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Kids and Germs, Forever the Twain Shall Meet, Even After Transplant

Michele Estabrook, MD
St. Louis Children's Hospital

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michele estabrookKids who have had a lung or heart transplant are given a second chance to do what they really want which is to be like any other kid. They want to go back to school, hang out with friends, go swimming, join the baseball team, go on play dates (or dates) and have birthday parties.

Families return to their normal routines which often means daycare or after school care. Kids happily go out into the world of viruses, bacteria and yes—even head lice—but they are like Petri dishes: they catch it all and then bring it home to share with the rest of the family.

Children normally can have up to ten, self-resolving viral illnesses per year in the first 2-3 years of life; however, when that child is post-transplant, the anxiety can be great.

The best way to protect children from infection was invented at the end of the 18th century with the discovery and development of disease-preventing inoculations (read more in the 2012 February Issue, Vol. 3, Issue 9, Light, Beer, Shots, and Mad Dogs and Phlegming: Perchance a Mould, Diligence, and Chivalry). We now have at least 15 different bacterial and viral illnesses which can be prevented or ameliorated by vaccines routinely given to all children.

The pediatric inoculation schedule begins at birth and stretches into adolescence. Given the fact that all vaccines work better before transplantation, and live viral vaccines against measles, mumps, rubella, chicken pox, and rotavirus are not recommended after transplantation, educating parents and health care providers on the recommended immunization guidelines for all children, regardless of chronic illness, will ensure that they arrive at their transplant window as fully protected as possible. The CDC's Advisory Committee on Immunization Practices (ACIP) provides yearly, updated, online schedules and guidelines as well as "catch-up" schedules for kids who are behind.

When the parent or care giver is asked, "are the immunizations up to date?" the answer is always, "yes." When the actual record is obtained and reviewed, however, there are usually opportunities for more immunizations. This review is an important component of the pre-transplant evaluation, keeping in mind that live viral vaccines should not be given less than 1-2 months pre-transplant. The CDC also gives detailed recommendations for the new 13-valent pneumococcal conjugate vaccine based on age and prior immunization status.

Finally, remember that immunizations don't stop in Kindergarten. Recommended adolescent vaccines are Tdap, meningococcal conjugate vaccine, HPV vaccine, and pneumococcal polysaccharide 23 vaccine when indicated. Children whose immunizations have been interrupted by transplant should resume the normal schedule with the exception of live viral vaccines. Data are lacking, but most centers resume immunizations 3-6 months post-transplant.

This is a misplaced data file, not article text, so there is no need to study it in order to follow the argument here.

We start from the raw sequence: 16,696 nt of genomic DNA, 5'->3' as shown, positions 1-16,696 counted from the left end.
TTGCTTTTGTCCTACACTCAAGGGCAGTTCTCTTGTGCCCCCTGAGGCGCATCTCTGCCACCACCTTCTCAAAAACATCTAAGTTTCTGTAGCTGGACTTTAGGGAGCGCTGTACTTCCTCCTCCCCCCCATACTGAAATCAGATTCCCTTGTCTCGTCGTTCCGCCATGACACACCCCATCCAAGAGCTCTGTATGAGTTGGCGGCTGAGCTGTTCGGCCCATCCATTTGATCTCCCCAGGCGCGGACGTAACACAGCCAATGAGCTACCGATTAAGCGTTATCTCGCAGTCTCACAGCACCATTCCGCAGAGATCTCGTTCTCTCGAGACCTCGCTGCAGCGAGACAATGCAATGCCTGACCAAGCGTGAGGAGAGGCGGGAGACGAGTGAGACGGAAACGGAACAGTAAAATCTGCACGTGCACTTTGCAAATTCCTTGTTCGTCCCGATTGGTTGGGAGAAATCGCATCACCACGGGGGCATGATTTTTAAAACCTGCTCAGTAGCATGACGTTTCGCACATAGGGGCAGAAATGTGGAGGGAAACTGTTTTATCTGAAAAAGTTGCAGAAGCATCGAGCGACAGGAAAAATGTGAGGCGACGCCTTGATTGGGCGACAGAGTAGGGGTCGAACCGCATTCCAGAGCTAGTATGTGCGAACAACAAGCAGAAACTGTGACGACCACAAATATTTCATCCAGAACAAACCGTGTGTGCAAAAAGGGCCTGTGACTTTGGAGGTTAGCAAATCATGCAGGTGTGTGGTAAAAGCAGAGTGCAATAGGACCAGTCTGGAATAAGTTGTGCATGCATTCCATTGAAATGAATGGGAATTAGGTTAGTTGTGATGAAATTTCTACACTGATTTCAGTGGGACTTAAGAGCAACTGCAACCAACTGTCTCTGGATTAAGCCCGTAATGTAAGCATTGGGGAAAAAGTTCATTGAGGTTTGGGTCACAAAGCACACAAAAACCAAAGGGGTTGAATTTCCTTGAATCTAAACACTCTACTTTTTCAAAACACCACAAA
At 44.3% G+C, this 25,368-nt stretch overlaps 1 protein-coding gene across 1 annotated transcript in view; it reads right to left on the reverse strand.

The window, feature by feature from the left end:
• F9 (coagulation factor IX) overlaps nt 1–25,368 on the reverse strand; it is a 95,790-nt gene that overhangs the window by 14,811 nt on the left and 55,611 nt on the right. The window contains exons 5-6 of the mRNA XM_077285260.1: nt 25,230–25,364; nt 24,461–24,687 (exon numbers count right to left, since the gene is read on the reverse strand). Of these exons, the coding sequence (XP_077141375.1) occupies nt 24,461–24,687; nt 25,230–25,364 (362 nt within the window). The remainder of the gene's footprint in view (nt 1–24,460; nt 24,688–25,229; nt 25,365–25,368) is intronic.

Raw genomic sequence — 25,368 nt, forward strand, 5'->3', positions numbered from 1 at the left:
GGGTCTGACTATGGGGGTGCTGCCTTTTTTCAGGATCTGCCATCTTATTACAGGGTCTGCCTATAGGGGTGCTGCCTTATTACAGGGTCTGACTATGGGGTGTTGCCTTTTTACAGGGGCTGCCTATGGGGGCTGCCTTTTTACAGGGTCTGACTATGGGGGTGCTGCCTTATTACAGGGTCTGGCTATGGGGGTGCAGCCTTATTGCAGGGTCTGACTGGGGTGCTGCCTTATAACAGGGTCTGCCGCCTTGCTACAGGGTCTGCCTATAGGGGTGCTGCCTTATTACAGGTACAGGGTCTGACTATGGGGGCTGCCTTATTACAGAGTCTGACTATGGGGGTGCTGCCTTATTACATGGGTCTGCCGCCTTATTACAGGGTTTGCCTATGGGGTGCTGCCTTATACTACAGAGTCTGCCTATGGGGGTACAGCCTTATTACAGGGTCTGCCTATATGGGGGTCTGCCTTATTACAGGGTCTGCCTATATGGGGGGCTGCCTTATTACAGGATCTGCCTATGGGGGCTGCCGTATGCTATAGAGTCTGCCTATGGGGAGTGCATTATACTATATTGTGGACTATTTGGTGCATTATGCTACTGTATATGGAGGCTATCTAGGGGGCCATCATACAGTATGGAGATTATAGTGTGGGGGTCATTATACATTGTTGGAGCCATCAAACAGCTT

It is also important to create a protective environment around children after transplant by fully immunizing family and health care workers. With the exception of small pox and oral-polio vaccines, there is little risk of transmission from live vaccines and family members should receive recommended MMR and Varicella vaccines. The ACIP also believes that infants in the household of an immunocompromised individual should receive the rotavirus vaccine. Preventing transmission of wild-type virus to the post-transplant child outweighs any theoretical risk of vaccine strain disease.

There are a multitude of infections-mostly viral-that are not preventable by immunization and can cause more significant disease in the immunocompromised. Many are identified by antigen detection, PCR, or culture. Human metapneumovirus (hMPV) is increasingly recognized as a cause of respiratory tract infection in all age groups and disease can be severe in SOT recipients. Serological studies indicate that infection is nearly universal by 5 years of age and recurrent infections throughout life are common. Clinical manifestations including URI, bronchiolitis and pneumonia are similar to respiratory syncytial virus. RSV continues to peak every winter and is not yet preventable by immunization. Parainfluenza and adenovirus respiratory infection can occur year round. The average child under five years of age has 1-5 episodes of acute, viral gastroenteritis per year. Human calicivirus (Norovirus and Sapovirus), enteric adenovirus, and astrovirus are most common. Fortunately while still present, the incidence of rotavirus infection has been markedly decreased by the advent of infant vaccines.

What can be done to prevent community acquired infection? Careful attention to immunizations and good hand hygiene will go a long way. Otherwise, kids will be kids and they are bound to catch what is going around as they reenter their childhood.

Disclosure Statement: the author has no conflicts of interest to disclose.